January 2019
Volume 60, Issue 1
Open Access
Anatomy and Pathology/Oncology  |   January 2019
Oral Selumetinib Does Not Negatively Impact Photoreceptor Survival in Murine Experimental Retinal Detachment
Author Affiliations & Notes
  • Colleen M. Cebulla
    Havener Eye Institute, Department of Ophthalmology and Visual Science, The Ohio State University Wexner Medical Center, Columbus, Ohio, United States
  • Bongsu Kim
    Havener Eye Institute, Department of Ophthalmology and Visual Science, The Ohio State University Wexner Medical Center, Columbus, Ohio, United States
  • Valerie George
    Havener Eye Institute, Department of Ophthalmology and Visual Science, The Ohio State University Wexner Medical Center, Columbus, Ohio, United States
  • Tyler Heisler-Taylor
    Havener Eye Institute, Department of Ophthalmology and Visual Science, The Ohio State University Wexner Medical Center, Columbus, Ohio, United States
    Department of Biomedical Engineering, The Ohio State University College of Engineering, Columbus, Ohio, United States
  • Sumaya Hamadmad
    Havener Eye Institute, Department of Ophthalmology and Visual Science, The Ohio State University Wexner Medical Center, Columbus, Ohio, United States
  • Alana Y. Reese
    Havener Eye Institute, Department of Ophthalmology and Visual Science, The Ohio State University Wexner Medical Center, Columbus, Ohio, United States
  • Shaili S. Kothari
    Havener Eye Institute, Department of Ophthalmology and Visual Science, The Ohio State University Wexner Medical Center, Columbus, Ohio, United States
  • Rania Kusibati
    Havener Eye Institute, Department of Ophthalmology and Visual Science, The Ohio State University Wexner Medical Center, Columbus, Ohio, United States
  • Hailey Wilson
    Havener Eye Institute, Department of Ophthalmology and Visual Science, The Ohio State University Wexner Medical Center, Columbus, Ohio, United States
  • Mohamed H. Abdel-Rahman
    Havener Eye Institute, Department of Ophthalmology and Visual Science, The Ohio State University Wexner Medical Center, Columbus, Ohio, United States
    Division of Human Genetics, Department of Internal Medicine, The Ohio State University Wexner Medical Center, Columbus, Ohio, United States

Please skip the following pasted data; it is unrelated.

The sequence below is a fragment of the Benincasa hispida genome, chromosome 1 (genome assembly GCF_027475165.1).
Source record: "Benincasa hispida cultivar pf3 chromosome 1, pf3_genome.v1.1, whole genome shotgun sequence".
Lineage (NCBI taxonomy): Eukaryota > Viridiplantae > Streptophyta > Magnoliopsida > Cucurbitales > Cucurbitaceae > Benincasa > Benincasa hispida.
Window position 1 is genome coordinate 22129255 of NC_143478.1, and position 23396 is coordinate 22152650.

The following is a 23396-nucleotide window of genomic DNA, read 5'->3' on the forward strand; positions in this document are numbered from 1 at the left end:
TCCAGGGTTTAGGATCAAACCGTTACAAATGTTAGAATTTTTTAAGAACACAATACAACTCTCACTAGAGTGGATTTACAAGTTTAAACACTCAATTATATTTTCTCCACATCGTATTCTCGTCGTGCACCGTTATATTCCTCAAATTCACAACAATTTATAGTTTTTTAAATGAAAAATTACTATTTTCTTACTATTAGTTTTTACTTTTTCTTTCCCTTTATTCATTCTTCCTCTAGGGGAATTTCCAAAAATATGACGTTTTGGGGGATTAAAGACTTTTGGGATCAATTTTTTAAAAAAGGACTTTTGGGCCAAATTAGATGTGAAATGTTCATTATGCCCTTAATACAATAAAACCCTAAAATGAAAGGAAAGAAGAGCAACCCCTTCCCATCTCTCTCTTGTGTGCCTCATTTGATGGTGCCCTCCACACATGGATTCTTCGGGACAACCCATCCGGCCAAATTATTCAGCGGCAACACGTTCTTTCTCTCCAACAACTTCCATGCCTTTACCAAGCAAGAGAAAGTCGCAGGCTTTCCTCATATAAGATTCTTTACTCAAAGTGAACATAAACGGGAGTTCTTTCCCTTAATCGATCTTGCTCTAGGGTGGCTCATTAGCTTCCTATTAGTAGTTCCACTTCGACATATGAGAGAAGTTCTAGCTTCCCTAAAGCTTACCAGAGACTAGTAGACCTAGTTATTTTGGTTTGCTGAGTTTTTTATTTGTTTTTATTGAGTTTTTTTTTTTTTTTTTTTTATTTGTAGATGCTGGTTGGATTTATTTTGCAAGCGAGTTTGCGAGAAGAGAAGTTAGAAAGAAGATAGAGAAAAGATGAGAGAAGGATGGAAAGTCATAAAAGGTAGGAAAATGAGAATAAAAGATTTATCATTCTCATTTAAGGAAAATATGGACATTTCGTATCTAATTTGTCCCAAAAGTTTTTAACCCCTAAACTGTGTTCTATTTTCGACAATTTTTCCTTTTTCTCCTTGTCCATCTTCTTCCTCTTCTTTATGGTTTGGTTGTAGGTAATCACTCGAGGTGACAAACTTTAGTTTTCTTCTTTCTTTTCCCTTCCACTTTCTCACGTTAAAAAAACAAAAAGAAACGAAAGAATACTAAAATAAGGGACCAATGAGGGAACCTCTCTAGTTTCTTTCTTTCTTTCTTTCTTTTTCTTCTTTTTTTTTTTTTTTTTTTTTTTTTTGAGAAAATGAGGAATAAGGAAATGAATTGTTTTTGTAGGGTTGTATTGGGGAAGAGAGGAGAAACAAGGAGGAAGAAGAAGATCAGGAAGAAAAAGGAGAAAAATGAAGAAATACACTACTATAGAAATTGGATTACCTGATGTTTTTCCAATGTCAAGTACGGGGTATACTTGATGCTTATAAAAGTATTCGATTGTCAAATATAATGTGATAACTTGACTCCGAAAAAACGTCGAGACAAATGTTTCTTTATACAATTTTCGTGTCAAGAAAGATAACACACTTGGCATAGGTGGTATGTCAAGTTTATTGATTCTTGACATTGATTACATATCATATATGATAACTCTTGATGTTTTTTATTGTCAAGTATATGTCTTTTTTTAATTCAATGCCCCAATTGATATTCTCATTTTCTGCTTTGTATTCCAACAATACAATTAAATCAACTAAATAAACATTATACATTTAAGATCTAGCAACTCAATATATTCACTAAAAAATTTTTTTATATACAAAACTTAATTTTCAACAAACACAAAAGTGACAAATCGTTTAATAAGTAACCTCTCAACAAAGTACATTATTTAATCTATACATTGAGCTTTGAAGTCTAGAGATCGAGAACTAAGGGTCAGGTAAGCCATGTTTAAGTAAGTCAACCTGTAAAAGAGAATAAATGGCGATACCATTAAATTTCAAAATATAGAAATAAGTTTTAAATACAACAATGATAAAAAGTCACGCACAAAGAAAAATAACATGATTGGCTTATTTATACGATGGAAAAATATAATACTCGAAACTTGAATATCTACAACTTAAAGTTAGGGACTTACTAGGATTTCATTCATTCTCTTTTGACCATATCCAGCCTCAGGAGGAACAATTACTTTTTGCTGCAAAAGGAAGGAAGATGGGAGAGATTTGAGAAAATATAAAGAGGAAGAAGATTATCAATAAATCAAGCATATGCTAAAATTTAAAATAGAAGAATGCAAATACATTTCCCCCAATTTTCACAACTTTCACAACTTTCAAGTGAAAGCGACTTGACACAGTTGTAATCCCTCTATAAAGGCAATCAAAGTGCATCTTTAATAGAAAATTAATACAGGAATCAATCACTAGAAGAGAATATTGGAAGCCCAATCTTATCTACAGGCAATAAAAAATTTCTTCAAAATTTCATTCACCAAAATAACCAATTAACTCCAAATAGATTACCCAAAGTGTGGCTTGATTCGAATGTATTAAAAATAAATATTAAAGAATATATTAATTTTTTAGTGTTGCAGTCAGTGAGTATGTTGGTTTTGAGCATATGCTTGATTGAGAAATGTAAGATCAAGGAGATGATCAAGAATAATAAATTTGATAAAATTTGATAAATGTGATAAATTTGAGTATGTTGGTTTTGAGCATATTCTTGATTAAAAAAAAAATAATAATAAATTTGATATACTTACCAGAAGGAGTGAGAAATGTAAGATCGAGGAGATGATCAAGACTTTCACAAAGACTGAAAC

• Correspondence: Colleen M. Cebulla, Havener Eye Institute, The Ohio State University, 915 Olentangy River Road, Suite 5000, Columbus, OH 43212, USA; colleen.cebulla@osumc.edu
Investigative Ophthalmology & Visual Science January 2019, Vol.60, 349-357. doi:10.1167/iovs.18-25405
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      Colleen M. Cebulla, Bongsu Kim, Valerie George, Tyler Heisler-Taylor, Sumaya Hamadmad, Alana Y. Reese, Shaili S. Kothari, Rania Kusibati, Hailey Wilson, Mohamed H. Abdel-Rahman; Oral Selumetinib Does Not Negatively Impact Photoreceptor Survival in Murine Experimental Retinal Detachment. Invest. Ophthalmol. Vis. Sci. 2019;60(1):349-357. doi: 10.1167/iovs.18-25405.

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      © ARVO (1962-2015); The Authors (2016-present)

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Abstract

Purpose: Mitogen-activated protein kinase/extracellular signal-regulated kinase (MAPK/ERK) signaling is neuroprotective in some retinal damage models but its role in neuronal survival during retinal detachment (RD) is unclear. In addition, serous RDs are a prevalent side effect of MEK inhibitors (MEKi), blocking MAPK/ERK signaling for treatment of certain cancers. We tested the hypothesis that MEKi treatment in experimental RD would increase photoreceptor death.

Methods: The MEKi selumetinib was delivered daily to C57BL/6 mice at a clinically relevant dose (10 mg/mL) starting 1 day prior to creating RD with subretinal hyaluronic acid injection. Photoreceptor TUNEL and outer nuclear layer (ONL) thickness were analyzed. Phospho-ERK1/2 (pERK) distribution, glial fibrillary acidic protein (GFAP) accumulation, and Iba-1 (microglia/macrophages) were evaluated with immunofluorescence.

Results: pERK accumulated in the Müller glia in detached retinas, but this was effectively blocked by selumetinib. Selumetinib did not induce serous RDs at day 1 and did not increase TUNEL positive photoreceptors or further decrease ONL thickness compared to controls. Retinal gliosis was not altered, but selumetinib did block the increase in intraretinal microglia/macrophage Iba-1 fluorescence intensity and acquisition of amoeboid morphology.

Conclusions: MAPK/ERK is neuroprotective in some retinal damage models; in RD, selumetinib blocked Müller pERK accumulation and changed the retinal microglia/macrophage phenotype but did not alter photoreceptor survival. This is consistent with the relatively good visual acuity seen in patients developing transient retinal detachments on MEK inhibitor therapy. Compensation by other neuroprotective pathways in the retina during retinal detachment may occur in the presence of MEK inhibition.

Retinal detachment (RD) is a major cause of visual impairment. Types of RD include (1) rhegmatogenous, from a retinal break, (2) tractional, from fibrous proliferation as in diabetic retinopathy or proliferative vitreoretinopathy (PVR), or (3) serous/exudative, the category that does not lead to PVR, which results from abnormal leakage in the subretinal space.1 Rhegmatogenous RD is common, and standard surgical treatment for RD cannot always prevent permanent visual loss, as RD leads to a variety of destructive mechanisms including photoreceptor apoptosis, retinal gliosis and fibrosis, retinal ischemia, and inflammation.2 A large research effort seeks to understand these mechanisms and the natural systems that the retina has in place to protect itself from damage, in which the Müller glia appear to take a central role.